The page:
• Implement zero-based budgeting
        • Integrate distribution networks and rationalize manufacturing footprints
        • Improve productivity and optimize procurement expenditures
        • Streamline organizational structure
        • Optimize advertising and marketing spending
  • Significant revenue synergy opportunity, with strong platform for international growth
  • International expansion from Kraft brands through Heinz platform
    • Heinz currently generates 61% of sales internationally
    • It is anticipated that the new company will use this manufacturing footprint to expand Kraft brands globally (currently only 2% of sales outside North America)
    • Kraft has many international brands currently licensed to Mondelēz that are due to revert back to Kraft in the near future
    • Investment grade company with sustainable capital structure built for long-term growth

 

Industry Implications

  • The food industry has seen a steady amount of M&A over the recent years involving acquisitions of small to mid-sized companies by larger food manufactures
  • But now, with this merger it will leave the big players; General Mills, Kellogg’s, Mondelēz, Campbell’s and J.M. Smuckers thinking, could we be next?
  • With this merger and Berkshire Hathaway’s backing we expect increased competitive pressure forcing other industry players to respond before their hand is forced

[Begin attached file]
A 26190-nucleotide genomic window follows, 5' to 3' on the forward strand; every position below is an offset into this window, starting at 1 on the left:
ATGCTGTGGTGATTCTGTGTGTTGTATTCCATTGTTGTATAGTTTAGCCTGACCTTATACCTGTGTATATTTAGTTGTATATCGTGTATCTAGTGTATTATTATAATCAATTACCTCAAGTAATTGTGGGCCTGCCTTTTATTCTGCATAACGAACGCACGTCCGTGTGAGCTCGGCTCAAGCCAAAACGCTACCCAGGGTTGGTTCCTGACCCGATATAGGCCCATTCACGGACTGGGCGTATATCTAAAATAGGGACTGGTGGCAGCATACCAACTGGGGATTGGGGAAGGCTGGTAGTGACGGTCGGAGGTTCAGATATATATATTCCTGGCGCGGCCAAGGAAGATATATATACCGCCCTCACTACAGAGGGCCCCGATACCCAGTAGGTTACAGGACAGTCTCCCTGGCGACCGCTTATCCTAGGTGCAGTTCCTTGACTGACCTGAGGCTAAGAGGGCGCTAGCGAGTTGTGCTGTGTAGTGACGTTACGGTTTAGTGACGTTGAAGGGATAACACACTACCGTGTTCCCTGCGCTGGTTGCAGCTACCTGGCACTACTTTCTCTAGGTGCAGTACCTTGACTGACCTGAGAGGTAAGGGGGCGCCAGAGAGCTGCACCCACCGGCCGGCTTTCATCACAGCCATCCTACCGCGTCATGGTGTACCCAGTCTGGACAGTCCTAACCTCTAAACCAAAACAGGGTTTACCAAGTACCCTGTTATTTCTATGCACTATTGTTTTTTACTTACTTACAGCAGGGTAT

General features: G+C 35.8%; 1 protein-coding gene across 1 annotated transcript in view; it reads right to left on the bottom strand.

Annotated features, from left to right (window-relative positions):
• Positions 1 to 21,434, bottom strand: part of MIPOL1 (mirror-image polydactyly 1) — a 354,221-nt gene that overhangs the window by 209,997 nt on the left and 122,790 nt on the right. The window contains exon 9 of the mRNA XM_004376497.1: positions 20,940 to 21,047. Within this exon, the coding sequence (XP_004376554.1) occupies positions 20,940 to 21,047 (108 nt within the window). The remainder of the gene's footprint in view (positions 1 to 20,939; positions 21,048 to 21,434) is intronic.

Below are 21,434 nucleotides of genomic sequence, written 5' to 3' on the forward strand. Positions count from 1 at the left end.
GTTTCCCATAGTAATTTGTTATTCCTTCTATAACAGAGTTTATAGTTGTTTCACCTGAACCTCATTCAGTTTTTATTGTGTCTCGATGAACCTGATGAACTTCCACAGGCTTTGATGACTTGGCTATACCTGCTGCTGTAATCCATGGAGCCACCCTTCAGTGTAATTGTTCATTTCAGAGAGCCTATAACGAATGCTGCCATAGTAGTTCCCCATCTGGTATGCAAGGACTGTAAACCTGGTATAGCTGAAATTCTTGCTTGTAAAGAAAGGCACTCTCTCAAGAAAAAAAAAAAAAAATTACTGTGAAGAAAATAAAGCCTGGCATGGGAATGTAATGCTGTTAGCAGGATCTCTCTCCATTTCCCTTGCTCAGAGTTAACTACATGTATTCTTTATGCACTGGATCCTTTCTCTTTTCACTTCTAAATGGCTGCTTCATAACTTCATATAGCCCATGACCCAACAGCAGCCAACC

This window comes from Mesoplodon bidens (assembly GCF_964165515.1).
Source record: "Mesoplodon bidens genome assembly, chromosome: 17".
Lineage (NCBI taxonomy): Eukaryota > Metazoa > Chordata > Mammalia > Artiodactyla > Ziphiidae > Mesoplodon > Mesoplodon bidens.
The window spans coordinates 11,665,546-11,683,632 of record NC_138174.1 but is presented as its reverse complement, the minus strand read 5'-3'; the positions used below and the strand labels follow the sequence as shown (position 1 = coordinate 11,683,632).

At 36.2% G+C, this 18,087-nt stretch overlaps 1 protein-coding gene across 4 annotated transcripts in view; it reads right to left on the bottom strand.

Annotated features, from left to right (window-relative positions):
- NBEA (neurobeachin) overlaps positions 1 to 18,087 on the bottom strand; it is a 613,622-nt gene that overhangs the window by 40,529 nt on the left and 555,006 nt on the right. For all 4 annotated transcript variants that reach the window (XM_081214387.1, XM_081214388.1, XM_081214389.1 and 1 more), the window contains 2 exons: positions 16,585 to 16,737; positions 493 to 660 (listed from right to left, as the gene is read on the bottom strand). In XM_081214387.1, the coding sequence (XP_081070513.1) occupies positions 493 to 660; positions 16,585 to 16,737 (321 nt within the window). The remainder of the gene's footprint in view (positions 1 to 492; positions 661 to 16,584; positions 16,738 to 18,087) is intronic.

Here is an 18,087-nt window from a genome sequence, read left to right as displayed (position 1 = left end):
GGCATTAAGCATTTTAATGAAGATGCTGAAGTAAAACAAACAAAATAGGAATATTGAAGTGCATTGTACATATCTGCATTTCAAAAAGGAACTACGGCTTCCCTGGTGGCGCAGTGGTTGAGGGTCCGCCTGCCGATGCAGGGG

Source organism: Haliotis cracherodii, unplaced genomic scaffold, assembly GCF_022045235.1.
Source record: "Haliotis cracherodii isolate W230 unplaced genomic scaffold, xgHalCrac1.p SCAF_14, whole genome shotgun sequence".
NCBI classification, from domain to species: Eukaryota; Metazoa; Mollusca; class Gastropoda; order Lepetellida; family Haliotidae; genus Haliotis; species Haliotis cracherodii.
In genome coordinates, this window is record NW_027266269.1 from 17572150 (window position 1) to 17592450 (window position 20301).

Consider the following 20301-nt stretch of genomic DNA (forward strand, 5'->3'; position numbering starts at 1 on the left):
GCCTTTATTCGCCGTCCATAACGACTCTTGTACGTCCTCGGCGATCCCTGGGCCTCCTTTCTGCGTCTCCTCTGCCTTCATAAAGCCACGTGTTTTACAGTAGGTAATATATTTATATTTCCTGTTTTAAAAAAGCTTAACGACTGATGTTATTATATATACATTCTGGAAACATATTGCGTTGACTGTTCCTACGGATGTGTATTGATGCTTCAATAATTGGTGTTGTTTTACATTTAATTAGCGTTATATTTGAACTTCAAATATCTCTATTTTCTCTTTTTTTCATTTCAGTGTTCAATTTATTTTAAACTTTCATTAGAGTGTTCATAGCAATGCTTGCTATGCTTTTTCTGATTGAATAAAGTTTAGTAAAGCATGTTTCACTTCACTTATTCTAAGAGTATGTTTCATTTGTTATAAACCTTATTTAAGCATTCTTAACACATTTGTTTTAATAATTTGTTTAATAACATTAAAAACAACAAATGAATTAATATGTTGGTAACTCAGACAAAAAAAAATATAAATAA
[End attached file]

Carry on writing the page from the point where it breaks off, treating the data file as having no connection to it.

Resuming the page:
• Kraft has had lackluster performance lately leading management to really think, can we return to growth? Or would it maximize shareholder value to sell now?
    • Obviously they chose to sell, most likely led by their newly appoint CEO John Cahill, known as a deal maker
    • When you look across the major competitors listed above, it will be interesting to see if current management is willing to rock-the-boat and make a move, or will an ousting or “retirement” be required for change to occur
    • Either way, I believe we will begin to see large transformational acquisitions or mergers in the space in order for companies to stay competitive. There is just no way all five of these companies will stand still, when starring down the barrel of Mr. Buffett’s elephant gun

 

Getting 3G’ed                 

  • 3G Capital has become synonymous across the Restaurant, food and beverage industries with cost cutting and creating efficiencies
  • Over the last two years since 3G and Berkshire Hathaway took Heinz private, they have turned it into a lean mean fighting machine and one of the most profitable food companies globally
    • In the process, realizing $1 billion in operating improvements by:
      • Implementing zero-based budgeting and management by objectives
      • Simplified corporate structure; and
      • Rationalization of the manufacturing footprint
  • Through these cost cutting efforts and operational improvements the new leadership has brought EBITDA margins from 18% to 26%

 

Words from an Insider

  • Warren Buffett when asked if he would continue to work on deals in this space, declined to comment, but said that Kraft Heinz will be a company with ‘ambitions for a long time’ and did imply that there is no ‘finish line’ with respect to the partnership with 3G